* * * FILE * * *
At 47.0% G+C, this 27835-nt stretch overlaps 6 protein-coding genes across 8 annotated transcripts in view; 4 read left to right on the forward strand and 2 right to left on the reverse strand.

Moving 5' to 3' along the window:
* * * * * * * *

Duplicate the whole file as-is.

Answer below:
At 47.0% G+C, this 27835-nt stretch overlaps 6 protein-coding genes across 8 annotated transcripts in view; 4 read left to right on the forward strand and 2 right to left on the reverse strand.

Moving 5' to 3' along the window: